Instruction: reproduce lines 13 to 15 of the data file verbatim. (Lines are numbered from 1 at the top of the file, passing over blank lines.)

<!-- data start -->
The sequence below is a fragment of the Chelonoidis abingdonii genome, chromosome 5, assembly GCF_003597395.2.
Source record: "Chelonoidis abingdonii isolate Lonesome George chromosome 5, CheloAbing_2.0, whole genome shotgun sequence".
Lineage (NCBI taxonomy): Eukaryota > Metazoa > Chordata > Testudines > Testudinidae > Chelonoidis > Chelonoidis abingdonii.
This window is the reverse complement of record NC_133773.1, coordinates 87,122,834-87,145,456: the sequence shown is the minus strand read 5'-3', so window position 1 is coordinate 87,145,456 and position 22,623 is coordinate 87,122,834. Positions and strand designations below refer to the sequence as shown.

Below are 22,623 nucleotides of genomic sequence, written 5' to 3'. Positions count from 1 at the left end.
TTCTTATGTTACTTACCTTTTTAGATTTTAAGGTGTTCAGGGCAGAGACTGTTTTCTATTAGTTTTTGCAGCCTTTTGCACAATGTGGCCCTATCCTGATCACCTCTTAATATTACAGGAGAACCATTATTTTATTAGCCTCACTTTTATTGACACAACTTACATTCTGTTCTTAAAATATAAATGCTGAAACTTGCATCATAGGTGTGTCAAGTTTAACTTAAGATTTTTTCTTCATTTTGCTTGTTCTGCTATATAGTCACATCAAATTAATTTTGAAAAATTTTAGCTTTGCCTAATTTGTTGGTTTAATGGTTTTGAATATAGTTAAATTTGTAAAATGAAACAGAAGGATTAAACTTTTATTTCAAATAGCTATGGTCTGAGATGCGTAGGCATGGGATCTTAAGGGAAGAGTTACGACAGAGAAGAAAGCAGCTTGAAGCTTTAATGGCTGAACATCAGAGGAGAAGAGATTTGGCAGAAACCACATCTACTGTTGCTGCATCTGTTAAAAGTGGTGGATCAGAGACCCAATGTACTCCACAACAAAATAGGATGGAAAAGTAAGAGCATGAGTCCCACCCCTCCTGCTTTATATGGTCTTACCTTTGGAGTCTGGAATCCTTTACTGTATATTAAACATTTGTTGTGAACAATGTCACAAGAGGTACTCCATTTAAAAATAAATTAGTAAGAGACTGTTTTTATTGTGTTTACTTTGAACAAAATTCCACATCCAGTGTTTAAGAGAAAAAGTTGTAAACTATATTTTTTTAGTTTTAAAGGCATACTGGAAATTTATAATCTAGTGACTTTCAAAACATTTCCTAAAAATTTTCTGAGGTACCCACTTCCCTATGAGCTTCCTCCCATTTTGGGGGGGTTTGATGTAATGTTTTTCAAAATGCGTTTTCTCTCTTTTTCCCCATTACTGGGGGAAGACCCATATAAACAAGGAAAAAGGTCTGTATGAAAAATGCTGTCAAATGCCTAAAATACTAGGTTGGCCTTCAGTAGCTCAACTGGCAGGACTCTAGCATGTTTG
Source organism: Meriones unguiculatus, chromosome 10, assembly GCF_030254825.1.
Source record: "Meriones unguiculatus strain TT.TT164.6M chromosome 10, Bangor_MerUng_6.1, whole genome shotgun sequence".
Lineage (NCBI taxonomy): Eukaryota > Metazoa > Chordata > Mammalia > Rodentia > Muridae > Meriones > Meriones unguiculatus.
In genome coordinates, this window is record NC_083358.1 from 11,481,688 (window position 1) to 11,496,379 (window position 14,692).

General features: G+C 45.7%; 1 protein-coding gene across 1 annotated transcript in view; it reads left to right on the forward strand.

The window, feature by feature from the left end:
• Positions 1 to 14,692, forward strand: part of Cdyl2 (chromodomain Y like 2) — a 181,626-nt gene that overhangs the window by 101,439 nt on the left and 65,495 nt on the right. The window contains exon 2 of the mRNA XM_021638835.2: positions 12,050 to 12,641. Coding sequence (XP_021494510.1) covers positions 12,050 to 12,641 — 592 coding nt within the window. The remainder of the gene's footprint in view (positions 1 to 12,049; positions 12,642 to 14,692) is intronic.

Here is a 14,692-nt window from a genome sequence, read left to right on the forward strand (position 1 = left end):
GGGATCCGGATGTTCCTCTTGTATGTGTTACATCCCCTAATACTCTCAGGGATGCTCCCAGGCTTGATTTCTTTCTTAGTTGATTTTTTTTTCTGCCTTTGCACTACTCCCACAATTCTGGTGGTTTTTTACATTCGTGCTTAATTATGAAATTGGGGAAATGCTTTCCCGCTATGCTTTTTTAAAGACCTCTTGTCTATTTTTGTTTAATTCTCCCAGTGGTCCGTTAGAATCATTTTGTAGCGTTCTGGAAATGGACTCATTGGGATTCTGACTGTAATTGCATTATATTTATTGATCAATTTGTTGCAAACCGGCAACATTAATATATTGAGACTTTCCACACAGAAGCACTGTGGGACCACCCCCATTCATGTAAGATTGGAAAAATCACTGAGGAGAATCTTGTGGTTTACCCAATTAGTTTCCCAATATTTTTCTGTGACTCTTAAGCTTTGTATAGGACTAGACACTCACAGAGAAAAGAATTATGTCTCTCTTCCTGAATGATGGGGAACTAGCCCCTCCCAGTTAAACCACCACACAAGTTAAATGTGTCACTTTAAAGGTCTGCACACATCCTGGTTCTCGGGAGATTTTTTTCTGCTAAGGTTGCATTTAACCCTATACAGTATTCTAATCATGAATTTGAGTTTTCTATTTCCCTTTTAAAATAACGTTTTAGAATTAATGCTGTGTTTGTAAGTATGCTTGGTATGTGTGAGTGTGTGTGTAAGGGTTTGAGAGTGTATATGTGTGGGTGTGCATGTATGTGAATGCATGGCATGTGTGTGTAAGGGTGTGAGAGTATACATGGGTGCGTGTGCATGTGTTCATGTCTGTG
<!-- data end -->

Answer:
• Positions 1 to 14,692, forward strand: part of Cdyl2 (chromodomain Y like 2) — a 181,626-nt gene that overhangs the window by 101,439 nt on the left and 65,495 nt on the right. The window contains exon 2 of the mRNA XM_021638835.2: positions 12,050 to 12,641. Coding sequence (XP_021494510.1) covers positions 12,050 to 12,641 — 592 coding nt within the window. The remainder of the gene's footprint in view (positions 1 to 12,049; positions 12,642 to 14,692) is intronic.

Here is a 14,692-nt window from a genome sequence, read left to right on the forward strand (position 1 = left end):
GGGATCCGGATGTTCCTCTTGTATGTGTTACATCCCCTAATACTCTCAGGGATGCTCCCAGGCTTGATTTCTTTCTTAGTTGATTTTTTTTTCTGCCTTTGCACTACTCCCACAATTCTGGTGGTTTTTTACATTCGTGCTTAATTATGAAATTGGGGAAATGCTTTCCCGCTATGCTTTTTTAAAGACCTCTTGTCTATTTTTGTTTAATTCTCCCAGTGGTCCGTTAGAATCATTTTGTAGCGTTCTGGAAATGGACTCATTGGGATTCTGACTGTAATTGCATTATATTTATTGATCAATTTGTTGCAAACCGGCAACATTAATATATTGAGACTTTCCACACAGAAGCACTGTGGGACCACCCCCATTCATGTAAGATTGGAAAAATCACTGAGGAGAATCTTGTGGTTTACCCAATTAGTTTCCCAATATTTTTCTGTGACTCTTAAGCTTTGTATAGGACTAGACACTCACAGAGAAAAGAATTATGTCTCTCTTCCTGAATGATGGGGAACTAGCCCCTCCCAGTTAAACCACCACACAAGTTAAATGTGTCACTTTAAAGGTCTGCACACATCCTGGTTCTCGGGAGATTTTTTTCTGCTAAGGTTGCATTTAACCCTATACAGTATTCTAATCATGAATTTGAGTTTTCTATTTCCCTTTTAAAATAACGTTTTAGAATTAATGCTGTGTTTGTAAGTATGCTTGGTATGTGTGAGTGTGTGTGTAAGGGTTTGAGAGTGTATATGTGTGGGTGTGCATGTATGTGAATGCATGGCATGTGTGTGTAAGGGTGTGAGAGTATACATGGGTGCGTGTGCATGTGTTCATGTCTGTG